- E-PM2 — few external controls, fixed LCD — US$450 body
- E-PL5 — more controls, tilting LCD — US$550 body
- E-P5 — more controls, add WiFi — US$1000 body
- E-M5 — built in EVF instead of an option, weatherproof but no flash — US$1000 body
Worse still, we have that giant VF-4 option for the new E-P5 and we get a, well, we get a OM-D E-M5 that's a bit ugly and even taller, but has a better EVF, but costs more.
My question is this: who's been waiting for the E-P5? Not me. I was an early E-P1 purchaser and upgraded right up to the eventual OM-D E-M5. An E-P5 would be a step backwards, as far as I'm concerned. I'd also have to assume that the few new features we see in the E-P5 (focus peaking, WiFi, etc.) will make their way to the inevitable OM-D E-M6. So I'm good to go. But would someone buy into the E-P5 instead of an OM-D E-M5? That seems debatable.
Where's the value proposition for the consumer?
It's actually pretty easy to recommend the Olympus cameras at the moment: entry level buy the E-PL5, top level buy the OM-D E-M5. In the case of the former, the extra US$100 buys you a lot of very functional additions, as the E-PM2 is basically a "stripper" (as they say in the automobile industry). In the case of the latter, the E-P5 just doesn't make any real sense to me at the same price as the E-M5 (and actually, you can get an E-M5 for less with the current discounts).
Personally, I'd like to see some real differentiation in Olympus' lineup, or perhaps a more logical pricing ladder.
Update: some have suggested, and I'm perfectly aware of this, that Olympus may be picking up some sales they wouldn't otherwise get with a two camera line up (e.g. truly cost conscious folk at the bottom might buy the E-PM2 or nothing at all). I'm well aware of that. I'm not suggesting a two product line, I'm suggesting that the differentiation and the pricing be more considered. None of the camera companies are great at this partly because it requires a real product marketing group that's well connected to the user base. My basic point in this article is that the E-P5 and E-M5 are as close together as the difference in alphabet suggests, and priced the same, as well. While several of you writing me have tried, I personally can't make a case for the E-P5 over the E-M5. The best point has been that the E-P5 has a low-power built-in flash, but I just don't see that as a big deal.
As I've noted on bythom.com, we're getting dangerously close to Last Camera Syndrome now. The market is quite mature for cameras, and differentiating features and performance are getting more and more difficult to establish. That doesn't mean you should punt on that and just do some marginal differentiation, though.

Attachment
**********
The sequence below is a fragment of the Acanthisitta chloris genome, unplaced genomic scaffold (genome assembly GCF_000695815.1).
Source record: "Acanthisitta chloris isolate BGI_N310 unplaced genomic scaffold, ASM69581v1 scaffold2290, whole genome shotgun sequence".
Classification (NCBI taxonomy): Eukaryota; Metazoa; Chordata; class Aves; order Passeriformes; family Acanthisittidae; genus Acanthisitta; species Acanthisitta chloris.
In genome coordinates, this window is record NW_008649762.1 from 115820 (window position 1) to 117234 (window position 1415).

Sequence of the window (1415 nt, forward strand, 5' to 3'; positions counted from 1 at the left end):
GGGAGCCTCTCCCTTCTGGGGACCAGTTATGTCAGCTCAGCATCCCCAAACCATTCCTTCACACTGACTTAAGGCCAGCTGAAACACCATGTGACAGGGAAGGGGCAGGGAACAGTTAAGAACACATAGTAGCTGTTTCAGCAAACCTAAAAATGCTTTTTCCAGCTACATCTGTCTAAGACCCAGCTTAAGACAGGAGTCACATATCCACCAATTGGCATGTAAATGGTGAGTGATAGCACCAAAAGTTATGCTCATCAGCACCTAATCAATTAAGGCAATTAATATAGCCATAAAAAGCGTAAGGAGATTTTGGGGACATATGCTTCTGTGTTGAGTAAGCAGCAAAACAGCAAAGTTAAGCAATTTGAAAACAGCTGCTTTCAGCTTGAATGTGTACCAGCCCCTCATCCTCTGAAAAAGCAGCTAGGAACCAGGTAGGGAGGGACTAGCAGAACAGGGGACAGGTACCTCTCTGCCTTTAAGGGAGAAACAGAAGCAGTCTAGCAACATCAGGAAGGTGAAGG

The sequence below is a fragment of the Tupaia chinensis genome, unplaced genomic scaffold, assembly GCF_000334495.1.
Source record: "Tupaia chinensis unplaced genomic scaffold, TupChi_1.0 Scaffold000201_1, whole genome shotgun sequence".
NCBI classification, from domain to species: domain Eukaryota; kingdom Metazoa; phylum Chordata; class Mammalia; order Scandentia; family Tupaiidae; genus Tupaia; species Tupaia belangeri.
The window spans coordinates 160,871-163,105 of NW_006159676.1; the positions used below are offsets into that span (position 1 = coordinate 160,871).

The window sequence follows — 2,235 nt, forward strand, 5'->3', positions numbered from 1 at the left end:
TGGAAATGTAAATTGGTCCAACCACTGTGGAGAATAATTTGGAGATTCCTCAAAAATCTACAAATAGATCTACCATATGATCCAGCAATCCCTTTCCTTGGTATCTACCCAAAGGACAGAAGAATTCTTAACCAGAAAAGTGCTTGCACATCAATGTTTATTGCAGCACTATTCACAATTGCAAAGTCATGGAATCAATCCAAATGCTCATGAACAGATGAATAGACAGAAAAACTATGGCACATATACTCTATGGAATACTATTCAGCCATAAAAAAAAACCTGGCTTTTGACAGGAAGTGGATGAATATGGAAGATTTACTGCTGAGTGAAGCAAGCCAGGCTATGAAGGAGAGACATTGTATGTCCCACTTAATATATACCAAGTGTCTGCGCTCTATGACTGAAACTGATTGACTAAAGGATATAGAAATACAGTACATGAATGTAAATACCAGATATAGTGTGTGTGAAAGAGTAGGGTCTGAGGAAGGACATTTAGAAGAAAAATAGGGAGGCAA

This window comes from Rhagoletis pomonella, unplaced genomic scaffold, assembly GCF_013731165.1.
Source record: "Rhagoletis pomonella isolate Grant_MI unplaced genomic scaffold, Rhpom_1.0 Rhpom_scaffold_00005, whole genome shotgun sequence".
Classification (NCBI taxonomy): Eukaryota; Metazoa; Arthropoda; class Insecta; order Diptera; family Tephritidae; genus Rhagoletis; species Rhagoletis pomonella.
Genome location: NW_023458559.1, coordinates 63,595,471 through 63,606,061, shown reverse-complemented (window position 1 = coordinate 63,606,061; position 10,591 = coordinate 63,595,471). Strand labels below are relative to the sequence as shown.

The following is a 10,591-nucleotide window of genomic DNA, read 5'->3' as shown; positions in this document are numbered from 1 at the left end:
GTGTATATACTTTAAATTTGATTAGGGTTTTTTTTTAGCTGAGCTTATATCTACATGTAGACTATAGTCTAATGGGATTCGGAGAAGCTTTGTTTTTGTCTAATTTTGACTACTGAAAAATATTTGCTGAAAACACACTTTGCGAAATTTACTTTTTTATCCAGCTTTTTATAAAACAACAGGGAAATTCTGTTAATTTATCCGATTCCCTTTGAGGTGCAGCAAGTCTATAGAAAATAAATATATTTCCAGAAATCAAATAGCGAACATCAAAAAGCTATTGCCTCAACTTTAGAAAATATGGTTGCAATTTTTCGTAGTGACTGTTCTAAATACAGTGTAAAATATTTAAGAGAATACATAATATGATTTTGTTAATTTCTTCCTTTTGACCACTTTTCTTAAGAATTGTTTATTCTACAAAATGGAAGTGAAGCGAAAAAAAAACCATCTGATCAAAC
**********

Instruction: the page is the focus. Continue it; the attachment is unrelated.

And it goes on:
My sense, especially given the "50 years after the Pen F" line, is that Olympus' ego is showing more than their product marketing skills. They've absolutely paid homage to the Pen F with the E-P5 design. One might even say that it was mostly an effort to make an E-M5 look like a slightly more modern Pen F. There are more CADCAM changes between the E-P5 and E-M5 than real ones, essentially.
The camera industry is already a tough place to stay competitive. It's going to get tougher. Spending engineering resources on marginal change won't really cut into the Canikon duopoly.
Today is the 50th anniversary of the original Pen F, and Olympus has used that occasion to launch several new products and variations: the E-P5 and E-PL6 (Japan only) cameras, the VF-4 electronic viewfinder, and black versions of their prime m4/3 lens set that hasn't had that option before (17mm, 45mm, 75mm).
The big news, of course, is the E-P5 and VF-4 EVF. Essentially, the E-P5 is an OM-D E-M5 without the built in EVF, styled slightly more like the original Pen F. There are a few changes from the E-M5, with a number of the subsystems getting small tweaks (focus, stabilization, LCD upgrade, etc.). One such change is the addition of WiFi. The imaging sensor and basic UI is basically the same as the E-M5, though, including front and rear command dials. The E-P5 is available in black, silver on black, or silver on white body styles. The E-P5 body only will sell for US$1000, the kit with the 17mm f/1.8 lens and VF-4 EVF is US$1450. The products should ship in mid-June.
The VF-4 is a 2.36m dot 1/2" LCD with eye detect capability that sits in the hot shoe and gets power from the accessory slot just underneath that. Like previous optional EVFs, it also tilt up to vertical. By itself, the VF-4 is US$280. As you can see from the above photo, the VF-4 makes for a substantial bulk above the E-P5 body, an even more pronounced hump than is on the OM-D E-M5.
The E-PL6 is a slightly tweaked E-PL5 that is only available in Japan. Only minor changes were made, including a shorter shutter release lag (on touch AF), a new ISO Low (100) setting, interval shooting from 1 second to 24 hours, time-lapse movie capture, and a built-in level function.
These products can be ordered from the following advertiser [note about pre-orders]:
It's said you're not really a serious photographer unless you have a closet full of bags you've decided don't quite work for you. We all strive for the Cinderella bag.
For over a year I've been trying to get the carrying bag for my mirrorless system just right. This has turned out to be trickier than I first thought. Back at Photokina last September I started a concerted effort to figure out the "perfect" carrying system for my mirrorless gear.